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Avoiding the Pitfalls of Circular Reasoning

This month’s ASAT feature comes to us from Marcia Questel, MS Ed., BCBA. To learn more about ASAT, please visit their website at www.asatonline.org. You can also sign up for ASAT’s free newsletter, Science in Autism Treatment, and like them on Facebook!

Circular reasoning, or “begging the question,” occurs when an argument doesn’t “go anywhere” because the “reasoner begins with what he or she is trying to end up with” and “in circular reasoning, there is no progress (Dowden, 1993).” We often hear people say, “He does that because he has autism.” To say that someone does something because they have autism is to say that the autism itself, as an overarching diagnosis, causes the behavior to occur, as if it is a fixed relationship (if autism, then that behavior). An argument can be made to justify this, although it is a weak one, such as “the neurological underpinnings that are revealed through the behaviors characteristic of autism (such as hand-flapping) are creating an impulse to engage in that behavior.” However, this logical fallacy is set up with circular reasoning (if autism, then that behavior if that behavior, then autism; or A→B ∴ B→A. It is dangerous, and wrong. While someone with autism may engage in certain behaviors, their diagnosis certainly does not determine their behaviors, nor vice versa, and this reasoning constrains what can be done to improve their behaviors and overall outcomes.

Why is circular reasoning dangerous?

Where does this justification end? Can we say, “He just isn’t good at that because of his autism?” I would hope not! Such reasoning may lead to decreased learning opportunities to target skills that are well within the potential repertoire of an individual. Moreover, can we make assumptions about understanding, such as “He doesn’t ‘get it.’ He has autism.”? Again, one should hope not. This is likely not truly representative of this person. In fact, it is often true that a person with autism understands a great deal more than we might acknowledge. In my years of experience, I have discovered extremely clever ways that individuals with limited vocal expression have made their understanding of the world known. One extraordinary example was that a young boy one day, seemingly randomly, put a sticky note up in his kitchen that said, “RIP Eric Garner.” His parents had no idea that he had been listening to conversations or television programs related to this man’s death, nor that it would have made an impact on his life. It was then that his team began to grasp the depth of his understanding of the world around him.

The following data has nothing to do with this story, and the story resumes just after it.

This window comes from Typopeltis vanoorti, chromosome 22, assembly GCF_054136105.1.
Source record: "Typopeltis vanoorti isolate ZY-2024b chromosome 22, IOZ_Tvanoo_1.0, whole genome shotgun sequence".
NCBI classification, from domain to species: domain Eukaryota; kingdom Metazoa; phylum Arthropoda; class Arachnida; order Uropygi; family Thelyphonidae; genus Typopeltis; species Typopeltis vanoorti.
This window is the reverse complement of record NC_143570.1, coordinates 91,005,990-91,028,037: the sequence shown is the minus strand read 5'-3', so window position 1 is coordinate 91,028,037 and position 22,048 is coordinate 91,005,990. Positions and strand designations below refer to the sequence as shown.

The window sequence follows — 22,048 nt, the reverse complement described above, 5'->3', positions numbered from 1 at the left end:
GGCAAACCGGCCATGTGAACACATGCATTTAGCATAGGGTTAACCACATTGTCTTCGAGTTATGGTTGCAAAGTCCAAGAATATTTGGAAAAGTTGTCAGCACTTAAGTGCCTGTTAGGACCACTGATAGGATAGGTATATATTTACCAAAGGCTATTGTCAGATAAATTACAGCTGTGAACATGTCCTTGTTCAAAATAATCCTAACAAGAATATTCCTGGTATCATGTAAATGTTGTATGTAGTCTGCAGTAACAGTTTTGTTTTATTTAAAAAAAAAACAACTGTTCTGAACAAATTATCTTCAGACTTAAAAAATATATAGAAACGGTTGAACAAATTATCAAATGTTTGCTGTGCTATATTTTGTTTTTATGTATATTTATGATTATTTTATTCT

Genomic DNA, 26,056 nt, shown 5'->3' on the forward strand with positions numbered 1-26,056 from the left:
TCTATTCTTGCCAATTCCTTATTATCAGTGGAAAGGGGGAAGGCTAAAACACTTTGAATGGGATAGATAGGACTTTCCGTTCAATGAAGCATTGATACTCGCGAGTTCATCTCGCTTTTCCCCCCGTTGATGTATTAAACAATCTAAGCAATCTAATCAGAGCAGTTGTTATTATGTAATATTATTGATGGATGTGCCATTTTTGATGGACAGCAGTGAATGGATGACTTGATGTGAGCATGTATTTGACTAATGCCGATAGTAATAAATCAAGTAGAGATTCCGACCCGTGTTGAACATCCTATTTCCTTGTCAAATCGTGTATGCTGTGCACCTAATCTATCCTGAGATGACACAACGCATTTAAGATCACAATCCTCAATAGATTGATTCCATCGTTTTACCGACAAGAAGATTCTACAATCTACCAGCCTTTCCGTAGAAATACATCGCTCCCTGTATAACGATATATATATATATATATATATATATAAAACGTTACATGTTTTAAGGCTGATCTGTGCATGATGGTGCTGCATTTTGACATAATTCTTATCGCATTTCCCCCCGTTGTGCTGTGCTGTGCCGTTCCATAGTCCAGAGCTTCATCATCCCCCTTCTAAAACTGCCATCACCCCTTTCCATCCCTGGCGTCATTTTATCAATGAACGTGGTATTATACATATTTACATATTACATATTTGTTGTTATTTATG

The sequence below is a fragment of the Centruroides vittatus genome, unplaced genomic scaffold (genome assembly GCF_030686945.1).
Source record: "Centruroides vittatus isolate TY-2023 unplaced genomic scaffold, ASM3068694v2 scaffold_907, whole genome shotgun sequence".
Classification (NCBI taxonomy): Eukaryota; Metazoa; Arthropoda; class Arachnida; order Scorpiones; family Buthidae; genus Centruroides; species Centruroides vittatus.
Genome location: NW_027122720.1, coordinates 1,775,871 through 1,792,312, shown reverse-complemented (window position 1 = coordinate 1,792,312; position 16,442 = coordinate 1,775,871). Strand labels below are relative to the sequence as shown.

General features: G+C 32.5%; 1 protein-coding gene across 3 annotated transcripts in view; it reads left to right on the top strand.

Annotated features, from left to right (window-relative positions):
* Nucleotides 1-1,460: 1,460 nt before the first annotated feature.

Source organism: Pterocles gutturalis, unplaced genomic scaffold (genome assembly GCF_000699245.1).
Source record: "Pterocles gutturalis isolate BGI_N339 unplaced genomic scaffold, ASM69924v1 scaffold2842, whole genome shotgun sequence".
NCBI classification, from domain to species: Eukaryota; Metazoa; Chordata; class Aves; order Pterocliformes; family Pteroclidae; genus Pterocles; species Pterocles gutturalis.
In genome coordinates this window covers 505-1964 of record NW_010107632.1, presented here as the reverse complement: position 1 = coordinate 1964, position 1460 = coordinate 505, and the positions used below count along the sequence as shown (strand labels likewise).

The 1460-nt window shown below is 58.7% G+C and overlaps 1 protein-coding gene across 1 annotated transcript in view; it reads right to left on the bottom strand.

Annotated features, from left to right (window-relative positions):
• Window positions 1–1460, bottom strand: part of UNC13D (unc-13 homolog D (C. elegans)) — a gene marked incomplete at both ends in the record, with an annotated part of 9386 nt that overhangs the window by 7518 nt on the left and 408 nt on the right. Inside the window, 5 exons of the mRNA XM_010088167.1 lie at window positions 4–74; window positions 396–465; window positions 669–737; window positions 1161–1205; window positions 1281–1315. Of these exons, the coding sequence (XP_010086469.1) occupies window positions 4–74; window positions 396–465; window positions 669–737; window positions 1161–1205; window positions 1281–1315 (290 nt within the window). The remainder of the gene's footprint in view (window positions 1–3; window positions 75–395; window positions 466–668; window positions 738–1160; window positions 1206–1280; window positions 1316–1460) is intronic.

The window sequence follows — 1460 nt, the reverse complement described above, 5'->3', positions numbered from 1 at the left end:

Professionals or caretakers contribute unintentionally to circular reasoning (or fall prey to the circular reasoning employed by others around them), which can impact decisions made on behalf of an individual with autism (e.g., treatment, services, potential, and- more broadly- their future). As stated above, if someone believes that a person “can’t” because they have autism, they will not provide supportive interventions or treatments that may develop that skill.

What are some ways that circular reasoning impacts decision making?

Nathan Palmer (2012) wrote eloquently and transparently about his personal experiences with self-fulfilling prophecies in education and how people that cared about him simply told him, “You’re just not a good writer.” As someone who is writing for Sociology in Focus after having been diagnosed with a learning disability throughout his time in the education system, it is clear that he overcame assumptions that were being made about his skills and potential.

In this article, Palmer also reviews an interview with Dr. Robert Rosenthal by Alix Spiegel (2012) for National Public Radio (NPR) and the NPR Health Blog. Dr. Rosenthal described an experiment that he and Lenore Jacobson conducted in the 1960s. Teachers were led to believe that select students performed highly on a particular measure of intelligence, one that showed that they were expected to “experience a dramatic growth in their I.Q.” This designation that certain students should be expected to have sudden increases in their intelligence was assigned to students entirely at random and was based on a fake test. However, those students were treated differently, and most importantly, teachers expected that these students were “smart” or “gifted.” Teachers gave these students better feedback, higher quality teaching, and even smiled at them more. Then, these students performed better in a future assessment of their intelligence. So, what happens if we believe the opposite – that someone cannot do something or that they are not capable? It is easy to imagine the unfortunate outcomes in that situation. Teachers and other providers may reduce their efforts, and it is easy to imagine the regrettable consequences in that situation.